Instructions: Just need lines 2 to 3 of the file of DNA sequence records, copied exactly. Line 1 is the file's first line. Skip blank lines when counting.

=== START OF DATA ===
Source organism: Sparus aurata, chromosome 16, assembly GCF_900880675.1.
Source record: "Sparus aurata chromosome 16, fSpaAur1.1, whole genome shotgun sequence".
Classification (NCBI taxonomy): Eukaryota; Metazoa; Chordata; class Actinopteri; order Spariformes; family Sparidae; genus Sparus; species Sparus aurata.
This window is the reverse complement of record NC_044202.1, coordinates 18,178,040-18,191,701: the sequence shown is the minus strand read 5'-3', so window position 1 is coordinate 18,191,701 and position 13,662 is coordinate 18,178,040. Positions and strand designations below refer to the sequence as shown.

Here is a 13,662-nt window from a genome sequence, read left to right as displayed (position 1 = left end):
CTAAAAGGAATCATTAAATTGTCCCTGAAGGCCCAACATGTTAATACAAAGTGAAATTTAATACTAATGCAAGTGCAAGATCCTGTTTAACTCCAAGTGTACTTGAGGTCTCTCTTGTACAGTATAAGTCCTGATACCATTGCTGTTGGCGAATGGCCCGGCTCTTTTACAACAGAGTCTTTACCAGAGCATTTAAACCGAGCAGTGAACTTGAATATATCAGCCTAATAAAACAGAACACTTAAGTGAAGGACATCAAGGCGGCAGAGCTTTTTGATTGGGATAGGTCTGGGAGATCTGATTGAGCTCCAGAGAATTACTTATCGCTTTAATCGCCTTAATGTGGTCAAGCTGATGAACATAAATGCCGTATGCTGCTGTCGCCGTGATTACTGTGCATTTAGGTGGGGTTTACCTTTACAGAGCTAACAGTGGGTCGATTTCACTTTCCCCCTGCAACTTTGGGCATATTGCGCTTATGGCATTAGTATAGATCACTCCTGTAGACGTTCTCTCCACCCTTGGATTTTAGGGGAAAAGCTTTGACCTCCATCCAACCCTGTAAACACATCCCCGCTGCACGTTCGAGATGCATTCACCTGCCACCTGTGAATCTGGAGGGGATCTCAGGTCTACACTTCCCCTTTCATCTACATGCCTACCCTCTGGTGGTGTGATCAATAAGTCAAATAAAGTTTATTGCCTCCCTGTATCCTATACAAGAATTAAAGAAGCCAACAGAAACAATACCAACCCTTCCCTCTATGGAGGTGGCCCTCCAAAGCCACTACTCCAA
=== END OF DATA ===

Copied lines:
Source record: "Sparus aurata chromosome 16, fSpaAur1.1, whole genome shotgun sequence".
Classification (NCBI taxonomy): Eukaryota; Metazoa; Chordata; class Actinopteri; order Spariformes; family Sparidae; genus Sparus; species Sparus aurata.